Due to the lack of house-style window curtains and the extra windows in the pressurized section of the aircraft, I chose to sit facing rearward to get an excellent view of the Ivchenko AI-20 engines mounted on the wings. I wasn’t sure what to expect with the flight, as I have flown facing every direction but backwards, but my bravery was spurred entirely because of the view.

Start-up was a slightly noisier affair than the last An-12 I flew – about the same volume and noise as my Il-18 ride. Taxi was a bit different, though. Like I said, I’ve never sat backwards in an aircraft and the first few turns towards the runway at Minsk National Airport were a bit disconcerting. Especially with no seat belt (I discovered there was one later in the flight).

Take off was not as abrupt, sadly. It was a steady and beautiful roll. Soon we were at roughly 5,000 feet and heading towards the outskirts of downtown Minsk.

A better view of the oddly homey cabin on the An-12BP. This was after landing at Minsk-1. - Photo: Bernie Leighton | AirlineReporter

A better view of the oddly-homey cabin on the An-12BP – Photo: Bernie Leighton | AirlineReporter

I got up to go into the flight deck; after all, the door was open and it was right there. Except by the time it was my turn to visit the navigator’s station, I could see we were setting up for final approach into Minsk-1 Airport.

Minsk-1 has a painfully short runway. Ordinarily, I would love to land in the glazed nose of an An-12 with no seat belt, but remembering that last year’s experience nearly threw me out of the seats, I scampered back to film it from a passenger window instead. Especially fun was that Minsk-1 Airport will be closed by the time this article runs — we were the last passenger flight in!

Astute observers may remember this Tu-134A-3 sitting at Minsk-1 from last year. You are know wrong. - Photo: Bernie Leighton | AirlineReporter

Astute readers may remember this Tu-134A-3 sitting at Minsk-1 from last year – Photo: Bernie Leighton | AirlineReporter

The airport will be demolished and turned into a housing development. What about Plant 407, overhaul center to the rich and famous owners of Tu-134s and Yak-40s? That will move to Minsk National Airport. The ones that cannot fly will be scrapped. I am very grateful we even got to go to Minsk-1 this year; the government originally did not want us to see that there were some strangely Arabic Tu-134s being stored there for safe keeping. We couldn’t take pictures of them as they had been pushed into a hangar, but if you knew where to look…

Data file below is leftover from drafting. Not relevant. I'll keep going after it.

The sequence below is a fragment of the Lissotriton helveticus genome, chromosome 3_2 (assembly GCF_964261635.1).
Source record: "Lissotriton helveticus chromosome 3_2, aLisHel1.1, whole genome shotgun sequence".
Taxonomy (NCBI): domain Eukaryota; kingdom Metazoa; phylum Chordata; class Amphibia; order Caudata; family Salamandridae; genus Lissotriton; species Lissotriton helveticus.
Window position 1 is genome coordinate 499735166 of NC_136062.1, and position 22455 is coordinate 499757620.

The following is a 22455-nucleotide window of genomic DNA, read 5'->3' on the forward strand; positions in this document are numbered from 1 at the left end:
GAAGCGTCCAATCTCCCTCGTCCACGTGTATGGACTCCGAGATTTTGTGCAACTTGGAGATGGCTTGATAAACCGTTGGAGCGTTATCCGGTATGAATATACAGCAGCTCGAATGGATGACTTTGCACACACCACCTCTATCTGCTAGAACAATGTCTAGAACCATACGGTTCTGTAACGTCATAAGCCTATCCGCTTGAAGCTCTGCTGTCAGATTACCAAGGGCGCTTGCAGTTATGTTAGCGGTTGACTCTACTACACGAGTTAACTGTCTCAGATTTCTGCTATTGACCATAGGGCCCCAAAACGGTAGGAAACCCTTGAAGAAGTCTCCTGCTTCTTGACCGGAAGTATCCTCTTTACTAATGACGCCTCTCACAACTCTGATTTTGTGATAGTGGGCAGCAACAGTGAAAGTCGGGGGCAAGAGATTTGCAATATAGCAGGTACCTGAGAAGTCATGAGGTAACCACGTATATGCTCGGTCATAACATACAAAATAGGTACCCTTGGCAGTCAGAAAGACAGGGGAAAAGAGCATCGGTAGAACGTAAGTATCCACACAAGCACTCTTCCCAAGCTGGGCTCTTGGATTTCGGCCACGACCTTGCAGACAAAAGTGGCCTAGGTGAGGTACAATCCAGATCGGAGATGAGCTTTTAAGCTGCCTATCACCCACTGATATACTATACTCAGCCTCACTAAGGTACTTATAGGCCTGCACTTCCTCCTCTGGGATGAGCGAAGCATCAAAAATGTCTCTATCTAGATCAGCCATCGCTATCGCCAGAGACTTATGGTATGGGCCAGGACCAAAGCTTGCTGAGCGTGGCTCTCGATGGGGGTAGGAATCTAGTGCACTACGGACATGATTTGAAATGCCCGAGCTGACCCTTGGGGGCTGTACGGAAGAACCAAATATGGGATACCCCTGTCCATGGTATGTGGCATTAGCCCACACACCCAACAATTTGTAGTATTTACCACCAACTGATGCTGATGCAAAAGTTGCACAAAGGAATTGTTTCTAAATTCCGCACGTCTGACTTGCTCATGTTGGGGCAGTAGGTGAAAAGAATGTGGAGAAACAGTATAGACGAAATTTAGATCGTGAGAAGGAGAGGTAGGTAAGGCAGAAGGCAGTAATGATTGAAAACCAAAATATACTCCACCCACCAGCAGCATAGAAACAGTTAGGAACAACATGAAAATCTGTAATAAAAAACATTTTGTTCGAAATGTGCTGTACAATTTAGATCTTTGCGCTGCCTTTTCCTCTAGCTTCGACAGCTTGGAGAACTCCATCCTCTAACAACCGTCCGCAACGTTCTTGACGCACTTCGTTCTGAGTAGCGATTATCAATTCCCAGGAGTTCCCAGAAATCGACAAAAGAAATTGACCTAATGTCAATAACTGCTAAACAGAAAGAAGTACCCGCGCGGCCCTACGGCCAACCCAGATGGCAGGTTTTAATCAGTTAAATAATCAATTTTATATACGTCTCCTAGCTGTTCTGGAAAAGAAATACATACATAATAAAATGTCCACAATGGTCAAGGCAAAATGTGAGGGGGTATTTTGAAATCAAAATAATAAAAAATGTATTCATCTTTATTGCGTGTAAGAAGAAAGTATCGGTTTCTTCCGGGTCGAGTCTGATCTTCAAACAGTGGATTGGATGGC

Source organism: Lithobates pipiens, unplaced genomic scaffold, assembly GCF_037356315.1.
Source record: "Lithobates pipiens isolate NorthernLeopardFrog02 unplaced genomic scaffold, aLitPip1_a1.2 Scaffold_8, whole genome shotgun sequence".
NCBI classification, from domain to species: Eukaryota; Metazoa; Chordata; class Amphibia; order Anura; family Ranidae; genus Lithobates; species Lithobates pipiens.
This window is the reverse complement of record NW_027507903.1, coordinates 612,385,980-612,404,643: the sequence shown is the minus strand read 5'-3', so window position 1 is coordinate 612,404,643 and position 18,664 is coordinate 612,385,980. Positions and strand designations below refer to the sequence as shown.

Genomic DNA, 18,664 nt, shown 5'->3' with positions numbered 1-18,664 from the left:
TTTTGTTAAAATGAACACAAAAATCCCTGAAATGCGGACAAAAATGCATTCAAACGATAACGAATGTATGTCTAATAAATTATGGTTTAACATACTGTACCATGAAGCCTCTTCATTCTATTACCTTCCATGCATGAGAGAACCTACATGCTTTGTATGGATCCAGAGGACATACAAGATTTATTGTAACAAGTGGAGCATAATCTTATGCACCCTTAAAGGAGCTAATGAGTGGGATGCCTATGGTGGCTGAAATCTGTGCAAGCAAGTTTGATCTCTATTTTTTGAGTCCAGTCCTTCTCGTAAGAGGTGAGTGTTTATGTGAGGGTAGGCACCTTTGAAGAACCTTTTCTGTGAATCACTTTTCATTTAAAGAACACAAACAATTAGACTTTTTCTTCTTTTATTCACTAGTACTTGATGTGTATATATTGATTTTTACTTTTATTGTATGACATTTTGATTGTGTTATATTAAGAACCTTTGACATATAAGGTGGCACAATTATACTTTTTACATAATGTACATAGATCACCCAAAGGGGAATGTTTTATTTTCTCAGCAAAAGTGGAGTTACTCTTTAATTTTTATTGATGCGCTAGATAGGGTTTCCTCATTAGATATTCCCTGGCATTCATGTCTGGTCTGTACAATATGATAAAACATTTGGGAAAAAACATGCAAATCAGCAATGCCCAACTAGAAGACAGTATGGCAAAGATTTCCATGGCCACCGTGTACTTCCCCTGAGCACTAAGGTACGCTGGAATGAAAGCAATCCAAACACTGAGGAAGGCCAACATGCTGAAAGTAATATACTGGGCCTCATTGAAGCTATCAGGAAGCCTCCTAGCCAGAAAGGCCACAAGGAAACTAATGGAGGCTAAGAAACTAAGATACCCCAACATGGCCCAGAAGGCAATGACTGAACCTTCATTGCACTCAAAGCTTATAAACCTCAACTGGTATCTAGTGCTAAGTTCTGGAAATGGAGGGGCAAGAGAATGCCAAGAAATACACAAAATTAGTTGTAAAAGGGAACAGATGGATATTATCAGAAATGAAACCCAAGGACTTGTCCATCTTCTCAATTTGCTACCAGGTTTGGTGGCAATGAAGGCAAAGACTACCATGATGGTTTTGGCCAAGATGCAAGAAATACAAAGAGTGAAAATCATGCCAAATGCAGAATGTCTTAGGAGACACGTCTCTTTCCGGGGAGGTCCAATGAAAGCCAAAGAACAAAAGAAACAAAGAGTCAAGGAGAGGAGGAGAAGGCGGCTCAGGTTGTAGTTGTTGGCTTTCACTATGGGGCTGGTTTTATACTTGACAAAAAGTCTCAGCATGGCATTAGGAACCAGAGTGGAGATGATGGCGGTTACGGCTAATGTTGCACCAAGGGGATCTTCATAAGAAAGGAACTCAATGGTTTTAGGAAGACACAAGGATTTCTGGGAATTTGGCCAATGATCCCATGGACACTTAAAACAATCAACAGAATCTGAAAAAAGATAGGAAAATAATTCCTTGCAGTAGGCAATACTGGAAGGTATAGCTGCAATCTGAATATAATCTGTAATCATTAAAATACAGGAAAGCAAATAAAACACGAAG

Oh Yulia, you should come pick up your jet. - Photo: Bernie Leighton | AirlineReporter

Oh Yulia, you should come pick up your jet – Photo: Bernie Leighton | AirlineReporter

On the ramp there was the same Tu-134A-3 from last year: UR-UES. This year, the door was open. It was in great shape until near the aft cabin, where it was clearly incomplete.

This is the only Tu-134 I have ever seen with a Panasonic microwave in the galley. It is, strongly, alleged that this belonged to Ukraine’s very own Princess Leia- Yulia Tymoshenko.

The navigator's station of a Tu-134A-3. - Photo: Bernie Leighton | AirlineReporter

The navigator’s station of a Tu-134A-3. – Photo: Bernie Leighton | AirlineReporter

I still did my best to make my way around the cabin taking photos (and look for war prizes). But it was soon time to get out of there; it was getting hot, and there were many more hulks to see!